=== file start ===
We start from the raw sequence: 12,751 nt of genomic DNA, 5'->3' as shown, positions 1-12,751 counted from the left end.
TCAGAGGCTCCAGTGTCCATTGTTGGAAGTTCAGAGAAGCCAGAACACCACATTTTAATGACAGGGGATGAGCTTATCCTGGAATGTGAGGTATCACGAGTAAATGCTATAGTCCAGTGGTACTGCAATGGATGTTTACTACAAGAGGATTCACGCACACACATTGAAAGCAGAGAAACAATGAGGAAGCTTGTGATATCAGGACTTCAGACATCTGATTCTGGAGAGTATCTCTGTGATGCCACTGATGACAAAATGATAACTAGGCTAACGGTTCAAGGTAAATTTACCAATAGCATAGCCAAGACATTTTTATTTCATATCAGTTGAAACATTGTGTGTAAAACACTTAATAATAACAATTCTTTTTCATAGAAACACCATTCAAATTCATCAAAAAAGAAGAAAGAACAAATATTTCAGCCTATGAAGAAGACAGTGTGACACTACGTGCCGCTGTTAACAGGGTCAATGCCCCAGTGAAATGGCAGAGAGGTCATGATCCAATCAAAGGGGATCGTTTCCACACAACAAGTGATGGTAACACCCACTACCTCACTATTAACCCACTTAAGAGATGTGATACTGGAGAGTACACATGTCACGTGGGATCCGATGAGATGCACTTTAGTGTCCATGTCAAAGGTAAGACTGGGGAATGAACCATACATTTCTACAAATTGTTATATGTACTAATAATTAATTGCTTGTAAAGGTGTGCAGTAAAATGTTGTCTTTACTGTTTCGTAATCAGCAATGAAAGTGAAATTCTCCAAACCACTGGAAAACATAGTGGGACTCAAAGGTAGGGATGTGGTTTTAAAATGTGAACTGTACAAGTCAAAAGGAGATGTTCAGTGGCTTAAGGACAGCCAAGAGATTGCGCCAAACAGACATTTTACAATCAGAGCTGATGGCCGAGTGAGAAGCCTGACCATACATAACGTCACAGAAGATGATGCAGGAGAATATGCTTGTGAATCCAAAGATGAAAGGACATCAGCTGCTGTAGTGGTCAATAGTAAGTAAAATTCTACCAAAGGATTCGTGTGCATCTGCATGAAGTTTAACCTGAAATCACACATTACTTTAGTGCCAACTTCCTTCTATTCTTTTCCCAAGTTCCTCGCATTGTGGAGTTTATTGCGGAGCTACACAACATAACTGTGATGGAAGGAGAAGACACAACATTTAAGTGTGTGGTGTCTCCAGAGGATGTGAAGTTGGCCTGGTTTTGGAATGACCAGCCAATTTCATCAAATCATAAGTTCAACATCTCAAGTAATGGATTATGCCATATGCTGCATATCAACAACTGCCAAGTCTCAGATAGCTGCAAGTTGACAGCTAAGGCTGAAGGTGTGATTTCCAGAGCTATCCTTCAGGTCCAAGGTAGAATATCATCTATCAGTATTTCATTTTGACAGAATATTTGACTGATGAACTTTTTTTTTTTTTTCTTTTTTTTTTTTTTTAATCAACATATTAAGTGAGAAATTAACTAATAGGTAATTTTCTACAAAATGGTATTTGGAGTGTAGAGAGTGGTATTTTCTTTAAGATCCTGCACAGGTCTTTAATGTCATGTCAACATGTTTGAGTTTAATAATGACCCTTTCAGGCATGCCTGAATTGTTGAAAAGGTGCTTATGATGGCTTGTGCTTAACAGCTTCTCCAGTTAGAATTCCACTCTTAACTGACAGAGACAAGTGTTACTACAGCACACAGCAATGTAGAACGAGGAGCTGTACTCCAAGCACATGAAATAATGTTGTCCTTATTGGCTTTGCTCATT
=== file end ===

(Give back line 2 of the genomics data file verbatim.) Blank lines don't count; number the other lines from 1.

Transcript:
TCAGAGGCTCCAGTGTCCATTGTTGGAAGTTCAGAGAAGCCAGAACACCACATTTTAATGACAGGGGATGAGCTTATCCTGGAATGTGAGGTATCACGAGTAAATGCTATAGTCCAGTGGTACTGCAATGGATGTTTACTACAAGAGGATTCACGCACACACATTGAAAGCAGAGAAACAATGAGGAAGCTTGTGATATCAGGACTTCAGACATCTGATTCTGGAGAGTATCTCTGTGATGCCACTGATGACAAAATGATAACTAGGCTAACGGTTCAAGGTAAATTTACCAATAGCATAGCCAAGACATTTTTATTTCATATCAGTTGAAACATTGTGTGTAAAACACTTAATAATAACAATTCTTTTTCATAGAAACACCATTCAAATTCATCAAAAAAGAAGAAAGAACAAATATTTCAGCCTATGAAGAAGACAGTGTGACACTACGTGCCGCTGTTAACAGGGTCAATGCCCCAGTGAAATGGCAGAGAGGTCATGATCCAATCAAAGGGGATCGTTTCCACACAACAAGTGATGGTAACACCCACTACCTCACTATTAACCCACTTAAGAGATGTGATACTGGAGAGTACACATGTCACGTGGGATCCGATGAGATGCACTTTAGTGTCCATGTCAAAGGTAAGACTGGGGAATGAACCATACATTTCTACAAATTGTTATATGTACTAATAATTAATTGCTTGTAAAGGTGTGCAGTAAAATGTTGTCTTTACTGTTTCGTAATCAGCAATGAAAGTGAAATTCTCCAAACCACTGGAAAACATAGTGGGACTCAAAGGTAGGGATGTGGTTTTAAAATGTGAACTGTACAAGTCAAAAGGAGATGTTCAGTGGCTTAAGGACAGCCAAGAGATTGCGCCAAACAGACATTTTACAATCAGAGCTGATGGCCGAGTGAGAAGCCTGACCATACATAACGTCACAGAAGATGATGCAGGAGAATATGCTTGTGAATCCAAAGATGAAAGGACATCAGCTGCTGTAGTGGTCAATAGTAAGTAAAATTCTACCAAAGGATTCGTGTGCATCTGCATGAAGTTTAACCTGAAATCACACATTACTTTAGTGCCAACTTCCTTCTATTCTTTTCCCAAGTTCCTCGCATTGTGGAGTTTATTGCGGAGCTACACAACATAACTGTGATGGAAGGAGAAGACACAACATTTAAGTGTGTGGTGTCTCCAGAGGATGTGAAGTTGGCCTGGTTTTGGAATGACCAGCCAATTTCATCAAATCATAAGTTCAACATCTCAAGTAATGGATTATGCCATATGCTGCATATCAACAACTGCCAAGTCTCAGATAGCTGCAAGTTGACAGCTAAGGCTGAAGGTGTGATTTCCAGAGCTATCCTTCAGGTCCAAGGTAGAATATCATCTATCAGTATTTCATTTTGACAGAATATTTGACTGATGAACTTTTTTTTTTTTTTCTTTTTTTTTTTTTTTAATCAACATATTAAGTGAGAAATTAACTAATAGGTAATTTTCTACAAAATGGTATTTGGAGTGTAGAGAGTGGTATTTTCTTTAAGATCCTGCACAGGTCTTTAATGTCATGTCAACATGTTTGAGTTTAATAATGACCCTTTCAGGCATGCCTGAATTGTTGAAAAGGTGCTTATGATGGCTTGTGCTTAACAGCTTCTCCAGTTAGAATTCCACTCTTAACTGACAGAGACAAGTGTTACTACAGCACACAGCAATGTAGAACGAGGAGCTGTACTCCAAGCACATGAAATAATGTTGTCCTTATTGGCTTTGCTCATT